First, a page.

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This Just In...News From The Agony Column


06-27-08: Updated With Link please email the story! NPR First Book Report: Paolo Bacigalupi, Michelle Nijhuis, Jeremy Lassen and 'Pump Six' ; Agony Column Podcast News Report : Carol Emshwiller Interviewed at SF in SF

Echoes of Eco-Fiction

NPR is slated to run my report on Paolo Bacigalupi and the road to his First Book, 'Pump Six', on Weekend Edition Sunday this Sunday, June 29. Bacigalupi's ecologically-themed fiction is becoming more pertinent and prescient every day, though one hopes that in reality we'll be able to steer clear of the some of his projections based on the work of Nijhuis. Please go to this website and use the Email this Story link. As ever, my editor made great contributions to this piece. And it would not have been possible without Bacigalupi, Nijhuis and Lassen, who made the book happen and gave great interviews. The book is as ever, the bottom line. Buy it, read and make sure nothing it describes comes to pass. One hopes that like '1984', the future will regard this as a wonderful work of preventive prognostication. Wait, we're sort of living in '1984', aren't we? Well, 'Pump Six' offers us another chance to change the present and thus the future. It's not too late. I'd like to see the science fiction genre become associated more with utopias than dystopias.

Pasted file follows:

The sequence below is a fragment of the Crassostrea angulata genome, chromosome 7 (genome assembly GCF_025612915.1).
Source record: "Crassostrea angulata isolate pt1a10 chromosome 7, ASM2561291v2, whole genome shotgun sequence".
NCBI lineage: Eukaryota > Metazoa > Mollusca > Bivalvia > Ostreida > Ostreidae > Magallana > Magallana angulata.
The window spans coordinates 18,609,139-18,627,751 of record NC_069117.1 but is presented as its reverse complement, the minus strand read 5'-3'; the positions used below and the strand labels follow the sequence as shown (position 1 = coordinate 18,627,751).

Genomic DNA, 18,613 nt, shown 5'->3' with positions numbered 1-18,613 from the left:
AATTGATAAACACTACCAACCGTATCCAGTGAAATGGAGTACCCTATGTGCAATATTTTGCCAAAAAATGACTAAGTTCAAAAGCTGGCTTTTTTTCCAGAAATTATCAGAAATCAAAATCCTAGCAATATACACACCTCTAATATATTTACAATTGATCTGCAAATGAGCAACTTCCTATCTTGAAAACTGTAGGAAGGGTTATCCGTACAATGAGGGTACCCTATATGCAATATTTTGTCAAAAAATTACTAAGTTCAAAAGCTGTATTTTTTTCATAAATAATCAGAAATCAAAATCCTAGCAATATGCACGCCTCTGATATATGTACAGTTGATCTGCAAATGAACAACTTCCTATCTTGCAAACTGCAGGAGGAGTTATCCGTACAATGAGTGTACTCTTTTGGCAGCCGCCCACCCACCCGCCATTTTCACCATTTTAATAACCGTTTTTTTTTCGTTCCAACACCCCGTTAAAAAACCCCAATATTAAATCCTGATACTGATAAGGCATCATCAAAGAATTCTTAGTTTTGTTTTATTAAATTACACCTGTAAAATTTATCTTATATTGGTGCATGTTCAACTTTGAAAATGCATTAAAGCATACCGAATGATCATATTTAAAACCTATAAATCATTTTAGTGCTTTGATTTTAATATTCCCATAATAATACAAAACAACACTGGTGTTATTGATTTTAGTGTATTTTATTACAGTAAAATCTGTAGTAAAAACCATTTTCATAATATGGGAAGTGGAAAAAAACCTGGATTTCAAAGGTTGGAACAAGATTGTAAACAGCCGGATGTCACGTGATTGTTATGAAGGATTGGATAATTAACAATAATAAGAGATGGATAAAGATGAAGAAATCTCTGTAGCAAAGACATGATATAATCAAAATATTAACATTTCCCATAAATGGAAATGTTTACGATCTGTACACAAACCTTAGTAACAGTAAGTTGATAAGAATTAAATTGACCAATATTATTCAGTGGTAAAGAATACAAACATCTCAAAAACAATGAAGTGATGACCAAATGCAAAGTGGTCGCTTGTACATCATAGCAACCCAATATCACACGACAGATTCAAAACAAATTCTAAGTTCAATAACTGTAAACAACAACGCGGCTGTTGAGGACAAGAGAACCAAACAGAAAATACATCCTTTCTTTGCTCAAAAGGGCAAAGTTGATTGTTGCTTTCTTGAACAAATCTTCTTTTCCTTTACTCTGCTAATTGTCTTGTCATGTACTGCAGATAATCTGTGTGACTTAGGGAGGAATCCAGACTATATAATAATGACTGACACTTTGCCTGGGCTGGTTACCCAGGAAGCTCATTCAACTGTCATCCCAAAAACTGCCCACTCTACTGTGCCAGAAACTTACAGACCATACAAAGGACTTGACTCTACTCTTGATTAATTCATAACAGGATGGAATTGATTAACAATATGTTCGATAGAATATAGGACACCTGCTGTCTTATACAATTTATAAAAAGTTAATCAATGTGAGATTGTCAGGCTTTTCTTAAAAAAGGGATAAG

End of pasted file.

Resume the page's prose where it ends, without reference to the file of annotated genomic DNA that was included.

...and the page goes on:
Agony Column Podcast News Report : Carol Emshwiller Interviewed at SF in SF : "That stuff doesn't interest me"

From Wikipedia.

Today's podcast is the second from last Saturday's SF in SF – a conversation with Carol Emshwiller, whose latest novel is 'The Secret City' from Tachyon Publications. She's been writing since 1955, and her latest story – which you'll hear podcast next week – is simply astonishing. It's funny, pertinent, insightful and inventive. But first a look into the talent that created 'The Mount' and 'The Secret City'; just follow this link to the MP3 of my conversation with Carol Emshwiller.


06-26-08: Ramsey Campbell Laughs with 'The Grin of the Dark' : Agony Column Podcast News Report : Pat Murphy at SF in SF

"It's Imminent"

The evil face of Photoshopped stock images.

Immanent ... imminent ... both seem equally applicable to the dark forces that haunt just about any Ramsey Campbell novel. Campbell has a way of peeling back reality, peering into the black void behind and making the reader stare helplessly as the gibbering things loom upward out of the darkest parts of our own minds. True, he's something of an acquired taste, a unique talent who writes in an inimitable style that no other writer could ever hope to employ. His prose is peerless and he can write an utterly unsettling sentence that seems to scrape and creep and crawl into your brain. His characters spend most of their time doing prosaic chores that somehow seem to be happening in swirling hell that only the reader can see. It's life in those "naked lunch" moments that William Burroughs wrote about, with the pettiness stripped away so the writhing chaos underneath can rise and overwhelm you in a moment of Sartrean nausea.